Issue 111

Monthly newspaper and online publication targeting 18 to 35 year olds. The ultimate guide to the hottest parties, going out and having fun. Music, fashion, film, travel, festivals, technology, comedy, and parties! London, Barcelona, Miami and Ibiza.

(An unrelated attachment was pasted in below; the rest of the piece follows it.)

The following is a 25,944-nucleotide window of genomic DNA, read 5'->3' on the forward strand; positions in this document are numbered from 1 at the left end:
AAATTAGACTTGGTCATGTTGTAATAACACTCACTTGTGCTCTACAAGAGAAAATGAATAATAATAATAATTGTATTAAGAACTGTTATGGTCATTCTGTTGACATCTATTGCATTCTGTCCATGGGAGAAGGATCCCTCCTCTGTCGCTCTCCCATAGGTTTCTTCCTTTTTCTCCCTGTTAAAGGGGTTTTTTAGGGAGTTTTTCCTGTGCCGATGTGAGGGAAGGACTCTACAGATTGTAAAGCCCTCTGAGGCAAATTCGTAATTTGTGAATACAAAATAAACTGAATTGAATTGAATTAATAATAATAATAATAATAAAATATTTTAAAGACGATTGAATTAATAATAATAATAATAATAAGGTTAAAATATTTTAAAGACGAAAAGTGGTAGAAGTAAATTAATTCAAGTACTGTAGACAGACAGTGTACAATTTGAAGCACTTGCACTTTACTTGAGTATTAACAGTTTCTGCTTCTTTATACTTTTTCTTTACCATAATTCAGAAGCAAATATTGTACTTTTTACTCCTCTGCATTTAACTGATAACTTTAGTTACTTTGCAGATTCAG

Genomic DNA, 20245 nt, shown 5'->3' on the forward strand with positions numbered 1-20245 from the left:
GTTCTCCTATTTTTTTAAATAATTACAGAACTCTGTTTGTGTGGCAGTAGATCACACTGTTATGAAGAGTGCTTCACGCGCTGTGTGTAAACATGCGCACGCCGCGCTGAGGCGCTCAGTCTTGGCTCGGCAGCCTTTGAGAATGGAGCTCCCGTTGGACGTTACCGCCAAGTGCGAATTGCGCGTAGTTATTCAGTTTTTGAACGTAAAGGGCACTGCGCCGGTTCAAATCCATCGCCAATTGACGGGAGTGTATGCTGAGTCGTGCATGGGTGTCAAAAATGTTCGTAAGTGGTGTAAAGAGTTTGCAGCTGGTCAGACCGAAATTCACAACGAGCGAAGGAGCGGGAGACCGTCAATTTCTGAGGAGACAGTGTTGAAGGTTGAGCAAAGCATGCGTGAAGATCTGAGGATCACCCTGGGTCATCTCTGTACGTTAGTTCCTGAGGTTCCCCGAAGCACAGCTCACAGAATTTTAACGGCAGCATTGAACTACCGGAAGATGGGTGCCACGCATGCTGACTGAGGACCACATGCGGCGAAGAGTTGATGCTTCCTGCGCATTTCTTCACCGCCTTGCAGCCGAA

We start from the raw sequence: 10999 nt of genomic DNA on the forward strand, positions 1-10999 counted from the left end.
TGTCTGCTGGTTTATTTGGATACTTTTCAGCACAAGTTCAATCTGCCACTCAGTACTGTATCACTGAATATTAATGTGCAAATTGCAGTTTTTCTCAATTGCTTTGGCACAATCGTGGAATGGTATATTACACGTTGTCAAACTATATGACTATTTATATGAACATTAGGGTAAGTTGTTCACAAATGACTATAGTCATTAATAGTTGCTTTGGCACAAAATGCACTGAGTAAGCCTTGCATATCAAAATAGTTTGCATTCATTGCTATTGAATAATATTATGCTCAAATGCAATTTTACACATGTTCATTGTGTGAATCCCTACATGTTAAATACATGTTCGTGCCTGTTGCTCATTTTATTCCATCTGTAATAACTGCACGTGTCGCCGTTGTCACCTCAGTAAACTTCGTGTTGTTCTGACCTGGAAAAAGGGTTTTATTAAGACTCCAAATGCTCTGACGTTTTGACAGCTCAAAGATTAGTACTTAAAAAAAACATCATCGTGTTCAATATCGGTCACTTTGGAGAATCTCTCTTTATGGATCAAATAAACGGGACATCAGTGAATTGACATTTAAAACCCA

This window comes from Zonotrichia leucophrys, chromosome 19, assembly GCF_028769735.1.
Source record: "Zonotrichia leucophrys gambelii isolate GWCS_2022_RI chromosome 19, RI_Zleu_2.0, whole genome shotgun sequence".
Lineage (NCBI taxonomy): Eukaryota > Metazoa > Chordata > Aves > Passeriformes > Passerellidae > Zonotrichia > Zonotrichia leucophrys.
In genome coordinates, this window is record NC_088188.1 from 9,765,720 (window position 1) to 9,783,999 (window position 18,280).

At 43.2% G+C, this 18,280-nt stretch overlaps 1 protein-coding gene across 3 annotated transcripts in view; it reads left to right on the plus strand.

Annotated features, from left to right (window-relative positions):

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From the dismal weather to the tacky TV shows, this collection of loosely connected tales of the supernatural is saturated with the dreariest details of UK life, along with the island's distinct affection for deadpan, miserabilist humour. Only in Britain would a teenager complain about O2's lack of reception while he's being stalked by a demonic horned beast. It's eccentric, culturally informed touches like this that grant Ghost Stories both its endearing personality and its Brexit-era resonance. Nyman stars as Professor Phillip Goodman, an author and TV star known for debunking psychics and supernatural sightings. Out of the blue, the sceptical Englishman one day receives a message from Charles Cameron (Leonard Byrne), a famed Scottish paranormal investigator from the 1970s. Cameron challenges Goodman to investigate three cases that he himself was never able to solve, leading the drama into a series of spooky episodes recalled mostly via flashback. Each of the film's three short stories consist of a slowly escalating encounter with some otherworldly presence – a security guard on his night shift (Paul Whitehouse) meets a creepy ghost girl; a stressed out millennial (Alex Lawther) is pursued through the woods by the aforementioned goat-like creature; a wealthy financier (Martin Freeman) is tormented by a poltergeist in his country home – and admittedly, none of them offer anything particularly new on paper. It is only through Dyson and Nyman's witty writing and taut direction that this trio of tales and Goodman's grim overarching journey come alive as a darkly comic saga of grief, despair, loneliness and regret. The demons evoked here are national as well as personal, channelling a cavalcade of cultural spectres that haunt the homes and families of Britain, from class tensions to the various forms of bigotry and prejudice that simmer just below the surface of this fallen empire. More at 2018 / ISSUE 111 23 FILM In a world where the leader of the labour party, who was once arrested for fighting racists, is now an alleged anti-Semite, where people can make themselves better looking in a click of a button and where the most orange man in politics claims to have normal adult sized hands, it can be very hard to know what to believe anymore. We are always told about the importance of voting, but at the end of the day, is ticking a box on a piece of paper once every four years really enough to ensure that our voices are heard? This is something Brett Hennig explores in his TED Talk, which focuses on the topic of sortition, which is the process of randomly selecting people to govern instead of voting them into office. At first, the idea of randomly selected people being allowed to govern seems absurd, but as Hennig explains, it would result in those in power being more likely to share the same background and views as members of the public. This would lead to them being more likely to share the same concerns as regular folk, as opposed to elected politicians, who, as we all know, are often out of touch with the will of the people. If sortition were implemented, people of all races, ages, and backgrounds would be represented in government, which would mean that everybody's voice would be heard, so nobody would be silenced. Hennig also proposes that the randomly selected candidates should regularly meet with experts to advise them on certain topics so that they can have the best knowledge when it comes to passing laws and policies. In his opinion, the only major downside to sortition would be the end of career politicians, a group of people he clearly does not hold in high regard. Hennig acknowledges that the prospect might not seem plausible at first, although he explains that sortition was used successfully in Ancient Athens through the use of a device known as a Kleroterion, and that countries like France and Scotland are currently campaigning to implement citizen's senates. Not everybody will agree with him, but Hennig clearly states that he feels sortition is vastly superior to electing leaders, and he hopes for it to receive more mainstream recognition. As he says, change does happen eventually, it is just a matter of when and how. Sortition is too vast a topic to be fully examined in a nine- minute video, so be sure to visit the Sortition Foundation's website to learn more. Whilst it is certainly not a concept which everybody will support, sortition is still worthy of further examination. BRETT HENNIG ASKS WHAT IF WE REPLACED POLITICIANS WITH RANDOMLY SELECTED PEOPLE? FEATURED TED HYPERNORMALISATION IS THE MUST SEE DOCUMENTARY FOR ANYONE WHO WANTS TO KNOW THE TRUTH! However, Adam Curtis's latest documentary HyperNormalisation, has so many more facts as a post-truth documentary in its 2-hour 46-minute running time than have been said since modern politics began. Despite the film firstly seeming like the sort of thing a first-year student would watch as a right of passage into the conspiracy theorists' stoner club, HyperNormalisation is a genuinely entertaining and insightful look into the last 40 years of the politics, internet and journalism that has been spoon fed into our spongy and unquestioning minds. But guess what? It turns out to all be lies! That is, if you trust and don't question the documentary that is telling us it is all lies. Paranoid or not, everyone needs to check out the film that shows footage and interviews not normally shown on British TV and that can lead us to think differently about the world around us. HyperNormalisation is currently being shown on BBC iPlayer and is a serious must see for anyone who is sick of being treated like we can't see the truth. In addition to perhaps being the most engrossing British horror film of recent years, Jeremy Dyson and Andy Nyman's Ghost Stories might also be the most British. GHOST STORIES' IS A VERY BRITISH JOURNEY INTO THE SUPERNATURAL